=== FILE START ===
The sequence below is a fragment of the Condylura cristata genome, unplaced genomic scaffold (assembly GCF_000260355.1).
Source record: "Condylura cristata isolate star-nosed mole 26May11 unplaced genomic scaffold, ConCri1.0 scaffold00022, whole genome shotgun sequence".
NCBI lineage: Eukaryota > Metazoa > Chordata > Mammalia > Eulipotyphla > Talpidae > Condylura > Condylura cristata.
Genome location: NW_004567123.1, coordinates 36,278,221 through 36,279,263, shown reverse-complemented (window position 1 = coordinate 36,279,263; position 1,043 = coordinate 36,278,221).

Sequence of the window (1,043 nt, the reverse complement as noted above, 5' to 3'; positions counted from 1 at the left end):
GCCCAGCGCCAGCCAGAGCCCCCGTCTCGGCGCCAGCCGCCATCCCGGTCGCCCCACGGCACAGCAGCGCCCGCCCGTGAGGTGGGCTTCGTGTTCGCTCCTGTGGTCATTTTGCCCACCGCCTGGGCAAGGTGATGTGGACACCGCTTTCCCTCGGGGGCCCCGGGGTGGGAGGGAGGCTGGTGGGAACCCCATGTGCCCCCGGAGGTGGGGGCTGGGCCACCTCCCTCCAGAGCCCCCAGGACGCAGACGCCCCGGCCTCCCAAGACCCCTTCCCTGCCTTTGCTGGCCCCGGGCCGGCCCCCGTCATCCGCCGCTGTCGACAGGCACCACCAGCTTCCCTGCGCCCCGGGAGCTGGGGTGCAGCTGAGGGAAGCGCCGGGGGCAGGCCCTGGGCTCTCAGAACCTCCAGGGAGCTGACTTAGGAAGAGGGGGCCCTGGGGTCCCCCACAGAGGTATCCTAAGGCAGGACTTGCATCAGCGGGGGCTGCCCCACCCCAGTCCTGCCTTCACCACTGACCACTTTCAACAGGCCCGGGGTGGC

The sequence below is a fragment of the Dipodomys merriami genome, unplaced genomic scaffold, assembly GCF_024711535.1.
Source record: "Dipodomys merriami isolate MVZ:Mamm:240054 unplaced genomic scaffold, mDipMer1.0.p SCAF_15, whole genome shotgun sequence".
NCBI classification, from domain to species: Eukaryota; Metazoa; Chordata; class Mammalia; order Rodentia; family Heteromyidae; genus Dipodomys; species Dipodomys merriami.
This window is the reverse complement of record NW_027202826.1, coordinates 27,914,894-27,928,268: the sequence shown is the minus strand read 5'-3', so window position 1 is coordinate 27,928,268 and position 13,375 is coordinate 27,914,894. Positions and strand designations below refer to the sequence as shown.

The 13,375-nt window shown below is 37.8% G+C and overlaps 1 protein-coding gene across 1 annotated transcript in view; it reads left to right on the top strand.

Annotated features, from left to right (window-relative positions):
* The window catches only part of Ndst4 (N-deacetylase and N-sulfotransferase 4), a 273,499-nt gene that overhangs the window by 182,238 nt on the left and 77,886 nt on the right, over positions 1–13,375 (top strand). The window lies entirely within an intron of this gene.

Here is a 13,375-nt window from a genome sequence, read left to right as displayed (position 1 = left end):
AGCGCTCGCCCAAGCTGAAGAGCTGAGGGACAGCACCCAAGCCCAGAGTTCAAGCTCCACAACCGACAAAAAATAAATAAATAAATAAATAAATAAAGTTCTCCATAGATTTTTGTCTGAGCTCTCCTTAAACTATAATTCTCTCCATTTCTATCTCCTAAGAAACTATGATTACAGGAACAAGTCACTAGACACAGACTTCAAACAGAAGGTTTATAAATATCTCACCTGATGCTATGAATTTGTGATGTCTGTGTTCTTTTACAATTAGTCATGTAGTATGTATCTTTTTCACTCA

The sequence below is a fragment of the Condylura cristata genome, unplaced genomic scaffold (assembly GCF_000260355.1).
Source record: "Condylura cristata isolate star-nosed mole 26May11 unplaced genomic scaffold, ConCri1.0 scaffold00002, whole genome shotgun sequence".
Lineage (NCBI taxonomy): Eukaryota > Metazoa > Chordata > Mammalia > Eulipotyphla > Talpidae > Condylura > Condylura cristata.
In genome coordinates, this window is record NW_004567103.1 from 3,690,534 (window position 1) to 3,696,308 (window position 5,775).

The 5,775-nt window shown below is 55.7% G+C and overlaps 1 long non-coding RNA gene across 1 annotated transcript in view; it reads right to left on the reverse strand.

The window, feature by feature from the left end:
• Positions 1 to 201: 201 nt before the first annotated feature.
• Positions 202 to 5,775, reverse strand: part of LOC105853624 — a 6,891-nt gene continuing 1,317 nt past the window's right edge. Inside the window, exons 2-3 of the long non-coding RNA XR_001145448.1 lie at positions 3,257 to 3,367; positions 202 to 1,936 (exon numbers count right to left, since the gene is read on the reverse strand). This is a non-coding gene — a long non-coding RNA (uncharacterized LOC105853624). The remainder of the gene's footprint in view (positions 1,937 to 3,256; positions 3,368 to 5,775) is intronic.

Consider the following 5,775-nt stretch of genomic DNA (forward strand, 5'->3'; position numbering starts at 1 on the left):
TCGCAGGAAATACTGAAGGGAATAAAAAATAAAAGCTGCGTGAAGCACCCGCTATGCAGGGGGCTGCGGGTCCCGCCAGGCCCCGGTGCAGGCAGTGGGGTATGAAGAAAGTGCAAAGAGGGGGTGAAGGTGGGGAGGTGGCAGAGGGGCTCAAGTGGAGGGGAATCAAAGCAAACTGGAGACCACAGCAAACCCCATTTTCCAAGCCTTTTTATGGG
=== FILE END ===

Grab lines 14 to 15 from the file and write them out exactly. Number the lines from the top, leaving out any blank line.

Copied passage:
Here is a 13,375-nt window from a genome sequence, read left to right as displayed (position 1 = left end):
AGCGCTCGCCCAAGCTGAAGAGCTGAGGGACAGCACCCAAGCCCAGAGTTCAAGCTCCACAACCGACAAAAAATAAATAAATAAATAAATAAATAAAGTTCTCCATAGATTTTTGTCTGAGCTCTCCTTAAACTATAATTCTCTCCATTTCTATCTCCTAAGAAACTATGATTACAGGAACAAGTCACTAGACACAGACTTCAAACAGAAGGTTTATAAATATCTCACCTGATGCTATGAATTTGTGATGTCTGTGTTCTTTTACAATTAGTCATGTAGTATGTATCTTTTTCACTCA